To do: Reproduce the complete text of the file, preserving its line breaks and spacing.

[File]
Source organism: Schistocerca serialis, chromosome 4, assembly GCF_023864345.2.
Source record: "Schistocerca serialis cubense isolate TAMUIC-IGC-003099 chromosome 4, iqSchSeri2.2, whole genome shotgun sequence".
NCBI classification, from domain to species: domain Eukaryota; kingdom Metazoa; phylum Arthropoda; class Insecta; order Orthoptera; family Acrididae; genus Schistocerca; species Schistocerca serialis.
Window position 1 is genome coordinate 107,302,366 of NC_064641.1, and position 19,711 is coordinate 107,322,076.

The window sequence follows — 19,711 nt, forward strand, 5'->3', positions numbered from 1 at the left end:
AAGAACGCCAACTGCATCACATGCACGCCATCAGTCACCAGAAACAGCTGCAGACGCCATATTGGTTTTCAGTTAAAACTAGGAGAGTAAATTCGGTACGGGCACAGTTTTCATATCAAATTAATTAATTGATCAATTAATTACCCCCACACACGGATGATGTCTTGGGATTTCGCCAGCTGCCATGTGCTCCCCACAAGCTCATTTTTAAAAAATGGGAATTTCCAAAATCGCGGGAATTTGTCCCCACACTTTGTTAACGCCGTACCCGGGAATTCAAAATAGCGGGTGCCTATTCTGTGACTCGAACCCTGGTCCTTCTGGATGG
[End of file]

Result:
Source organism: Schistocerca serialis, chromosome 4, assembly GCF_023864345.2.
Source record: "Schistocerca serialis cubense isolate TAMUIC-IGC-003099 chromosome 4, iqSchSeri2.2, whole genome shotgun sequence".
NCBI classification, from domain to species: domain Eukaryota; kingdom Metazoa; phylum Arthropoda; class Insecta; order Orthoptera; family Acrididae; genus Schistocerca; species Schistocerca serialis.
Window position 1 is genome coordinate 107,302,366 of NC_064641.1, and position 19,711 is coordinate 107,322,076.

The window sequence follows — 19,711 nt, forward strand, 5'->3', positions numbered from 1 at the left end:
AAGAACGCCAACTGCATCACATGCACGCCATCAGTCACCAGAAACAGCTGCAGACGCCATATTGGTTTTCAGTTAAAACTAGGAGAGTAAATTCGGTACGGGCACAGTTTTCATATCAAATTAATTAATTGATCAATTAATTACCCCCACACACGGATGATGTCTTGGGATTTCGCCAGCTGCCATGTGCTCCCCACAAGCTCATTTTTAAAAAATGGGAATTTCCAAAATCGCGGGAATTTGTCCCCACACTTTGTTAACGCCGTACCCGGGAATTCAAAATAGCGGGTGCCTATTCTGTGACTCGAACCCTGGTCCTTCTGGATGG